During the winter, you might recall several posts on Atomic Insights about the actions of the Russian gas company – Gazprom – which holds essentially a monopoly on gas exports from Russia to the rest of Europe. One of Russia’s former satellite countries, Ukraine, had taken some actions that caused Russian angst. Gazprom, supposedly in an unrelated action, decided that it was time for Ukraine to stop receiving gas at a subsidized rate appropriate for a well controlled satellite and instead begin paying a rate more similar to that paid by other European customers.
Ukraine resisted the price increase, which was originally proposed to be an increase from $50 per thousand cubic meters to $160 per thousand cubic meters. The price of $160 was still a bit below the $200 or more paid by other customers, but Ukraine was not happy at all.
That change in rates would have added about $1 billion to Ukraine’s annual gas bill and would have put a number of industrial companies out of business. Many of the industrial customers in Ukraine are still operating inefficient factories built during the Soviet era and depend on cheap energy to remain remotely competitive.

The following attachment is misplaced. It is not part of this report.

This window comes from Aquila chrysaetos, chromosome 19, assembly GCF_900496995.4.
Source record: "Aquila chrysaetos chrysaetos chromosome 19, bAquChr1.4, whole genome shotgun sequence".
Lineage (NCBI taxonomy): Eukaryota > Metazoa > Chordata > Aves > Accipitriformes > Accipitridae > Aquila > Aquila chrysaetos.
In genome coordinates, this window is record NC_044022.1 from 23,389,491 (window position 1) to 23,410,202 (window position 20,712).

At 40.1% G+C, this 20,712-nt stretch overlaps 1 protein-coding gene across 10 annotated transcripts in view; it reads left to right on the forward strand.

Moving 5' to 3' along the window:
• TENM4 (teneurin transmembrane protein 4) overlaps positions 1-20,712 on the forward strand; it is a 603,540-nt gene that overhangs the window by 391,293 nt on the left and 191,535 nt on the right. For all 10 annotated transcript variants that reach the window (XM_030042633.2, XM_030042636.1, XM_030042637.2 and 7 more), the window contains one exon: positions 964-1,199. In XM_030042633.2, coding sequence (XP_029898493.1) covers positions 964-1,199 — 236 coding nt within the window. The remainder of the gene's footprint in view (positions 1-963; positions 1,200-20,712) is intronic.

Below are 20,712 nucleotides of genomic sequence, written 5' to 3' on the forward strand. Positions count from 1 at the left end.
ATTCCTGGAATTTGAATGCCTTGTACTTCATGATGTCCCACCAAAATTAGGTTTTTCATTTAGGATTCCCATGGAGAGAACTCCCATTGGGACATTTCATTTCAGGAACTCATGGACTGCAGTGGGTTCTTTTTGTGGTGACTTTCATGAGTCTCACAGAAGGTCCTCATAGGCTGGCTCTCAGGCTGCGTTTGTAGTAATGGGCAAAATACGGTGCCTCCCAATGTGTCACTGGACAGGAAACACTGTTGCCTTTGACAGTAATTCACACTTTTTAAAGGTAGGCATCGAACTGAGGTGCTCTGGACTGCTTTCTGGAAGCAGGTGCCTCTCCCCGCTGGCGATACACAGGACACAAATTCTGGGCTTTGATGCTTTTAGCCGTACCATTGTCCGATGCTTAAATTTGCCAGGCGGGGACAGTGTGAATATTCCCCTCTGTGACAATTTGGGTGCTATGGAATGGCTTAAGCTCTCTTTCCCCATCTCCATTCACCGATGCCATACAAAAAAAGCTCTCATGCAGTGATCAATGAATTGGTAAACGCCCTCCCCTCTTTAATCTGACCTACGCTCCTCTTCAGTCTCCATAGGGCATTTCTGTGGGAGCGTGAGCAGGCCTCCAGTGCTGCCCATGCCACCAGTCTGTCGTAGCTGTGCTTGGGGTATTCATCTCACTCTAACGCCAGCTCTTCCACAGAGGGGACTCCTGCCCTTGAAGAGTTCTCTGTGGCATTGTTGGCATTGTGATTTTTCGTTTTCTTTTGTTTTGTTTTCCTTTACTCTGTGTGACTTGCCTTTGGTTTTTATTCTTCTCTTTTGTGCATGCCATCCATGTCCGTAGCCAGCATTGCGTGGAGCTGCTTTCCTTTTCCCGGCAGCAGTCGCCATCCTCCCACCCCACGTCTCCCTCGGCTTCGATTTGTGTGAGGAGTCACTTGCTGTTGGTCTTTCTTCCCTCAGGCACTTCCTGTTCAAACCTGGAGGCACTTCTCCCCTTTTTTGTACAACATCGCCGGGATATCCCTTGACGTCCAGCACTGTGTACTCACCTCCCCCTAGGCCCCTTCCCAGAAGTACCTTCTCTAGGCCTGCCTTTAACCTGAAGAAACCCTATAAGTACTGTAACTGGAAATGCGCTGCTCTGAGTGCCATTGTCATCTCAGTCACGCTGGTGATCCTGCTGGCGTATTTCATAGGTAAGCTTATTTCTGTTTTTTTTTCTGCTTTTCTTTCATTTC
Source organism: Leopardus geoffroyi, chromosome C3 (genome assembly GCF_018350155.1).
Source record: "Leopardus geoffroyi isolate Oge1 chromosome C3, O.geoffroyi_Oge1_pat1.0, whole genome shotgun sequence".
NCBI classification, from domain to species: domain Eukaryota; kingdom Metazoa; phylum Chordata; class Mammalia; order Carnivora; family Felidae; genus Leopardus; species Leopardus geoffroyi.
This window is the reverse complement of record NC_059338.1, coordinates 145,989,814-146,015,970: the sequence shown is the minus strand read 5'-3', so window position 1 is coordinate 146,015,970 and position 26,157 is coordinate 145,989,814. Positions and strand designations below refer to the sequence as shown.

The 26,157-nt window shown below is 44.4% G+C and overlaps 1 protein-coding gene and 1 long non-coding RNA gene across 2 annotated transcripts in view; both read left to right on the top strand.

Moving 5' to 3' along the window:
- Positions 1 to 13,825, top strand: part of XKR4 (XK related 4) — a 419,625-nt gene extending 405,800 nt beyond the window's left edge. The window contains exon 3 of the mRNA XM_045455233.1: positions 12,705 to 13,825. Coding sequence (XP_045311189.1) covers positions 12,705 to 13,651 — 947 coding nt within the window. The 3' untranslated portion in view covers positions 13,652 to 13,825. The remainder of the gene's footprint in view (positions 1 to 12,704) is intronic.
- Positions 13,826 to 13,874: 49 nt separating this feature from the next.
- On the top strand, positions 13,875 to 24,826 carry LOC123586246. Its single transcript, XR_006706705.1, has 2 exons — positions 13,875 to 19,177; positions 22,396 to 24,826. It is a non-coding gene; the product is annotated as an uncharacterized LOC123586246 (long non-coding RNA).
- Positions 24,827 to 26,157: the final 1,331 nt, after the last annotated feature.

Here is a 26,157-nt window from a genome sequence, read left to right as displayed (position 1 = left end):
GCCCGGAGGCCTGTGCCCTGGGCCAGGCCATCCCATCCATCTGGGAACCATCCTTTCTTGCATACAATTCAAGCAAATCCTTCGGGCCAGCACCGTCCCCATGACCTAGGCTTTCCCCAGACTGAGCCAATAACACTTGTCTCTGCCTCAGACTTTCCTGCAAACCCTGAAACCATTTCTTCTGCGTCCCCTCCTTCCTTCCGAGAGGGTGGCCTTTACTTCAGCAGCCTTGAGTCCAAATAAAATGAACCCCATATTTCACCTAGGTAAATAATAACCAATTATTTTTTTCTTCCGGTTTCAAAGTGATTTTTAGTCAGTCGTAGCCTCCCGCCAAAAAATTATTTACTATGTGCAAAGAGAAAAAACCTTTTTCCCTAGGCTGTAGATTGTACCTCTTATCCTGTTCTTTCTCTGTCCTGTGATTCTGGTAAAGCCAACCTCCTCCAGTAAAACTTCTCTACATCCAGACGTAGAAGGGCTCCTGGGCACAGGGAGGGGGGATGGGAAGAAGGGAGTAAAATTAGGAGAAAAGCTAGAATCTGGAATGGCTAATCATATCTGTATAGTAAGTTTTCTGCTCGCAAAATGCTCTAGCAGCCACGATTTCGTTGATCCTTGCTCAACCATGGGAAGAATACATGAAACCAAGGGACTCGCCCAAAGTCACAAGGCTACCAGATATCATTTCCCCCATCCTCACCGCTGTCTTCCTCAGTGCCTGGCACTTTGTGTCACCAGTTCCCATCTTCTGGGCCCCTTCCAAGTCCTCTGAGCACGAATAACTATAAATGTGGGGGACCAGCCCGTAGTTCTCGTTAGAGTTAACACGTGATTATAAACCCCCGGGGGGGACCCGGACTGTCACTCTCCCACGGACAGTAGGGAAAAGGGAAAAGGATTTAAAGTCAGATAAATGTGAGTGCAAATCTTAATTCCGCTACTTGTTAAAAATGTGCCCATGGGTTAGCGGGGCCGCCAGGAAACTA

Gazprom said pay up or we shut off the gas; Ukraine said try it; Gazprom throttled the supply of gas into its pipes to Ukraine and almost immediately customers in other countries noticed that their gas pressures had nearly disappeared. In this dispute, Ukraine gently reminded Gazprom that the pipelines used to deliver gas to the more lucrative markets in Europe happen to pass through Ukraine first.
Russia and the G8 financial ministers met last weekend in preparation for a summit to be held in Russia next month. Despite the fact that the meeting attendees were financial ministers, not energy ministers, energy was a primary topic of interest. Many European leaders are very concerned about their vulnerability to gas supply interruption and Russian representatives tried to reassure them that there would be no repeat of last winter’s disruptions, at least this coming winter.